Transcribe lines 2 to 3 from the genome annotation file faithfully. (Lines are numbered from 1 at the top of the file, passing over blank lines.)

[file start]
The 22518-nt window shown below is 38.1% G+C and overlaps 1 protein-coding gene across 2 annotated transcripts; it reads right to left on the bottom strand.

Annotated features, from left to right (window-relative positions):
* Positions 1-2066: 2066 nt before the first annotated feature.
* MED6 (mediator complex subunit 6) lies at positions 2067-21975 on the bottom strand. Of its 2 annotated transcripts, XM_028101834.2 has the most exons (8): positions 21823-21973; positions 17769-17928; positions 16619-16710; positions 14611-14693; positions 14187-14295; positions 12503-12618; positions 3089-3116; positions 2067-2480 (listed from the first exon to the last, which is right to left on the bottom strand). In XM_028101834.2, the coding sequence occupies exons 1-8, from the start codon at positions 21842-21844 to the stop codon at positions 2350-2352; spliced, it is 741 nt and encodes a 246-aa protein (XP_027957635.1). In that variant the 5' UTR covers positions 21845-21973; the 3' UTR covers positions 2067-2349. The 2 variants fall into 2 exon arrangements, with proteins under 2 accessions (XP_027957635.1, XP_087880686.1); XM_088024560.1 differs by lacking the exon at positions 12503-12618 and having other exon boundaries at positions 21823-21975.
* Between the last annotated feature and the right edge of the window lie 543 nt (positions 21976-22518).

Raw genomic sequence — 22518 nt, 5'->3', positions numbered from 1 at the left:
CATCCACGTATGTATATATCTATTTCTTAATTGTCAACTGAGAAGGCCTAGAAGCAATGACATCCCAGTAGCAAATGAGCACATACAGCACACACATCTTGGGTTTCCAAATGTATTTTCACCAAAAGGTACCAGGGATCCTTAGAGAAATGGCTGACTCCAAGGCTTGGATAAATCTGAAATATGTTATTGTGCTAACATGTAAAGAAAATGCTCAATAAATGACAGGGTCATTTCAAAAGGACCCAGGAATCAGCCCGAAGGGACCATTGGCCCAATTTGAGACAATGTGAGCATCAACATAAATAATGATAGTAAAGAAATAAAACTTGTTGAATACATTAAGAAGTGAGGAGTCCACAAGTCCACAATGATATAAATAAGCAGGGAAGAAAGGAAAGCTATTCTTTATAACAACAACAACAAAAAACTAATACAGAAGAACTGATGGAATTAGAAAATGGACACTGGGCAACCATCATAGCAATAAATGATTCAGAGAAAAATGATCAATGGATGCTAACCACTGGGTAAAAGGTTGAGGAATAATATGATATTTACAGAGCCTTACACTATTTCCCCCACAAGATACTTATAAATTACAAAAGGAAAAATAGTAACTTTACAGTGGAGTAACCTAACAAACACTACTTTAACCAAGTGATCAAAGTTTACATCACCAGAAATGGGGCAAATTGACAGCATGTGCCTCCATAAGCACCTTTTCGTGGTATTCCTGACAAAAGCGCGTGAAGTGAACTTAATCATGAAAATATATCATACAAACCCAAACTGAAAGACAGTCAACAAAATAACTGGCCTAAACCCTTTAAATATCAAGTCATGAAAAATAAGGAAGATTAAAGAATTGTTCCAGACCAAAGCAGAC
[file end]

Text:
Annotated features, from left to right (window-relative positions):
* Positions 1-2066: 2066 nt before the first annotated feature.